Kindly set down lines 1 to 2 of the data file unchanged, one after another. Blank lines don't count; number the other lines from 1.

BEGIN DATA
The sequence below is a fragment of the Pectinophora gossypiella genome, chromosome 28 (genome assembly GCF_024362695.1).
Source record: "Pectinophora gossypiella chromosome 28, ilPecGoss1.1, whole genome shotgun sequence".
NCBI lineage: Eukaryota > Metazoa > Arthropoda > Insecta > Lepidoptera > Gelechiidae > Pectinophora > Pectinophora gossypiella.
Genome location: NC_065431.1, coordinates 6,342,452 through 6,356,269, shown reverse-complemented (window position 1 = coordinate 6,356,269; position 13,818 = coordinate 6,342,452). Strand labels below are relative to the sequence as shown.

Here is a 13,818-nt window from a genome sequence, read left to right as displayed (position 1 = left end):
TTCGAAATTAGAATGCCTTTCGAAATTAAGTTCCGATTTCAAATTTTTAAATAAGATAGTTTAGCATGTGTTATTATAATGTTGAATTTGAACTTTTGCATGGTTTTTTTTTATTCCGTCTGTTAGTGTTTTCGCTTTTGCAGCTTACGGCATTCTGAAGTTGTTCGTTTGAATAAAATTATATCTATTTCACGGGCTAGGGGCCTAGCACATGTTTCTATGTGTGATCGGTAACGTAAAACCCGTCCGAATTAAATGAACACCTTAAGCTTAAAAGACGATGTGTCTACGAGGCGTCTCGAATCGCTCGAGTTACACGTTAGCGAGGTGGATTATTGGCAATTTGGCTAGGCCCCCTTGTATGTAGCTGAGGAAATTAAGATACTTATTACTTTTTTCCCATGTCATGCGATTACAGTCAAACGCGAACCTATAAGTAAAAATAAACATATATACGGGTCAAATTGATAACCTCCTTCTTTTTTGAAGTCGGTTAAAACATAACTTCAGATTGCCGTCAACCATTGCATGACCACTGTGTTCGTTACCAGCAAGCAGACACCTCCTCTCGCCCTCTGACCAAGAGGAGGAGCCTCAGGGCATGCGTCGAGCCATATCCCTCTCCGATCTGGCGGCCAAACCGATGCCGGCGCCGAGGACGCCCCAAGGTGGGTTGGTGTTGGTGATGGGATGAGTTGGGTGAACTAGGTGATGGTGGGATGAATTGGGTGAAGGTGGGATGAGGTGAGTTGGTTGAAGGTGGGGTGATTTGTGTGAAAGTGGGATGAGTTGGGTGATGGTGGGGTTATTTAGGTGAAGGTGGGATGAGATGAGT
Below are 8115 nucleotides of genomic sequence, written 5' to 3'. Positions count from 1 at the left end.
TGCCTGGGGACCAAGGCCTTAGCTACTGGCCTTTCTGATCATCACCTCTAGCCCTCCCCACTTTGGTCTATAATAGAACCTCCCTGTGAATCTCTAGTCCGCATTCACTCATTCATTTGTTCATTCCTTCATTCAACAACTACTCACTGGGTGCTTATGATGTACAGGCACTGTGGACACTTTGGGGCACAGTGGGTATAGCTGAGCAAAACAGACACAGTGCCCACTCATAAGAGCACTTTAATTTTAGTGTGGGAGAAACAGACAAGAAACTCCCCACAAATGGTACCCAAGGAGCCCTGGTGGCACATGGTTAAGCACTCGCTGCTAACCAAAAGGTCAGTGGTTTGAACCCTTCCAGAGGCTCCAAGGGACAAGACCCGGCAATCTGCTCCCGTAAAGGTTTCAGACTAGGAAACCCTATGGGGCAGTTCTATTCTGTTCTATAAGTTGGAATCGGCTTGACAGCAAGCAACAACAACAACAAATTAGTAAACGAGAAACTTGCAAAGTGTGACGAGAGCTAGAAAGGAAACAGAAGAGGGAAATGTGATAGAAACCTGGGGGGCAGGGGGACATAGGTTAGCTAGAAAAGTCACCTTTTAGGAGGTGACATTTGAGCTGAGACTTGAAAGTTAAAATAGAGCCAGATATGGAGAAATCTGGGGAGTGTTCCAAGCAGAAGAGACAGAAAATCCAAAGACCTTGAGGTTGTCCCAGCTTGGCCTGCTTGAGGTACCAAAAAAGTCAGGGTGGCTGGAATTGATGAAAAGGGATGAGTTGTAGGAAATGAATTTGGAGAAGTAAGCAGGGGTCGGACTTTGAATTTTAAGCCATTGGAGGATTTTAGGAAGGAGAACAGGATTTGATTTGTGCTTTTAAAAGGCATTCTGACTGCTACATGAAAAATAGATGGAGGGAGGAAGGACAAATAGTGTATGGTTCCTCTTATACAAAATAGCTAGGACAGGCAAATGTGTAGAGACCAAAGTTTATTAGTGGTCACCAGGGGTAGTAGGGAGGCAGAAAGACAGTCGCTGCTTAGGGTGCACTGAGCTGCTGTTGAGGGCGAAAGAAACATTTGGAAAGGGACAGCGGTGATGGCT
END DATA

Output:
The sequence below is a fragment of the Pectinophora gossypiella genome, chromosome 28 (genome assembly GCF_024362695.1).
Source record: "Pectinophora gossypiella chromosome 28, ilPecGoss1.1, whole genome shotgun sequence".